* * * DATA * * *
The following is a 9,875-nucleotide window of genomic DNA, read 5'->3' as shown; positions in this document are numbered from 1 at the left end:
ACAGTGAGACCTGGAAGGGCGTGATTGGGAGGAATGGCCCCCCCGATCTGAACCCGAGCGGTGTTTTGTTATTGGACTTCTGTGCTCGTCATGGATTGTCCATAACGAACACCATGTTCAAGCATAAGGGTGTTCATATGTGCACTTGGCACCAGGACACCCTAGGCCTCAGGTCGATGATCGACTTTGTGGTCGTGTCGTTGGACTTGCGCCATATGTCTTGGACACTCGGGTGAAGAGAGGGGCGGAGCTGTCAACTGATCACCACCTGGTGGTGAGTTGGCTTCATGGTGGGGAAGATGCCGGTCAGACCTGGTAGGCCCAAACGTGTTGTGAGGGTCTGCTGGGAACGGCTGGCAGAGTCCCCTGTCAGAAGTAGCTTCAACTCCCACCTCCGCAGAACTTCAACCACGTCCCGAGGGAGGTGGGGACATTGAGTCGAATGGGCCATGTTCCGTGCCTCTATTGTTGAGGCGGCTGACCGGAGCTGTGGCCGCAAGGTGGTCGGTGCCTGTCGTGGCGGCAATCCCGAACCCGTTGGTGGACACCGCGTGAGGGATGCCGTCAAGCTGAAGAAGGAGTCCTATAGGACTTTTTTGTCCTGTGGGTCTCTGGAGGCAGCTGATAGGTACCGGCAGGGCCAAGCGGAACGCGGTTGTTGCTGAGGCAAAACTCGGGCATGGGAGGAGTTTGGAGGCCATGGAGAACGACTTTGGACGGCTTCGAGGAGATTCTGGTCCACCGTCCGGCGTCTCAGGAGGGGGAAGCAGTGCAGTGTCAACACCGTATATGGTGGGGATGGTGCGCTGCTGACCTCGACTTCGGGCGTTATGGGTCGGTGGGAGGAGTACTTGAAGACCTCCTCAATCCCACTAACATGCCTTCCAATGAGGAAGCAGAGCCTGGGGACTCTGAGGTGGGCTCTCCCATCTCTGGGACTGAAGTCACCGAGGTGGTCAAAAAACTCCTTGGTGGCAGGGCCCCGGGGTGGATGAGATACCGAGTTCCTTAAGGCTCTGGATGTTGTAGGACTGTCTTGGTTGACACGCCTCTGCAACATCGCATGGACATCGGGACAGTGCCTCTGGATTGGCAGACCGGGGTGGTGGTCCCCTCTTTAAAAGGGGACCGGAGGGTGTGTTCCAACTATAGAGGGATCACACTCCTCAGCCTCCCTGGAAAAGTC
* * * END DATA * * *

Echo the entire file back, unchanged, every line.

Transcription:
The following is a 9,875-nucleotide window of genomic DNA, read 5'->3' as shown; positions in this document are numbered from 1 at the left end:
ACAGTGAGACCTGGAAGGGCGTGATTGGGAGGAATGGCCCCCCCGATCTGAACCCGAGCGGTGTTTTGTTATTGGACTTCTGTGCTCGTCATGGATTGTCCATAACGAACACCATGTTCAAGCATAAGGGTGTTCATATGTGCACTTGGCACCAGGACACCCTAGGCCTCAGGTCGATGATCGACTTTGTGGTCGTGTCGTTGGACTTGCGCCATATGTCTTGGACACTCGGGTGAAGAGAGGGGCGGAGCTGTCAACTGATCACCACCTGGTGGTGAGTTGGCTTCATGGTGGGGAAGATGCCGGTCAGACCTGGTAGGCCCAAACGTGTTGTGAGGGTCTGCTGGGAACGGCTGGCAGAGTCCCCTGTCAGAAGTAGCTTCAACTCCCACCTCCGCAGAACTTCAACCACGTCCCGAGGGAGGTGGGGACATTGAGTCGAATGGGCCATGTTCCGTGCCTCTATTGTTGAGGCGGCTGACCGGAGCTGTGGCCGCAAGGTGGTCGGTGCCTGTCGTGGCGGCAATCCCGAACCCGTTGGTGGACACCGCGTGAGGGATGCCGTCAAGCTGAAGAAGGAGTCCTATAGGACTTTTTTGTCCTGTGGGTCTCTGGAGGCAGCTGATAGGTACCGGCAGGGCCAAGCGGAACGCGGTTGTTGCTGAGGCAAAACTCGGGCATGGGAGGAGTTTGGAGGCCATGGAGAACGACTTTGGACGGCTTCGAGGAGATTCTGGTCCACCGTCCGGCGTCTCAGGAGGGGGAAGCAGTGCAGTGTCAACACCGTATATGGTGGGGATGGTGCGCTGCTGACCTCGACTTCGGGCGTTATGGGTCGGTGGGAGGAGTACTTGAAGACCTCCTCAATCCCACTAACATGCCTTCCAATGAGGAAGCAGAGCCTGGGGACTCTGAGGTGGGCTCTCCCATCTCTGGGACTGAAGTCACCGAGGTGGTCAAAAAACTCCTTGGTGGCAGGGCCCCGGGGTGGATGAGATACCGAGTTCCTTAAGGCTCTGGATGTTGTAGGACTGTCTTGGTTGACACGCCTCTGCAACATCGCATGGACATCGGGACAGTGCCTCTGGATTGGCAGACCGGGGTGGTGGTCCCCTCTTTAAAAGGGGACCGGAGGGTGTGTTCCAACTATAGAGGGATCACACTCCTCAGCCTCCCTGGAAAAGTC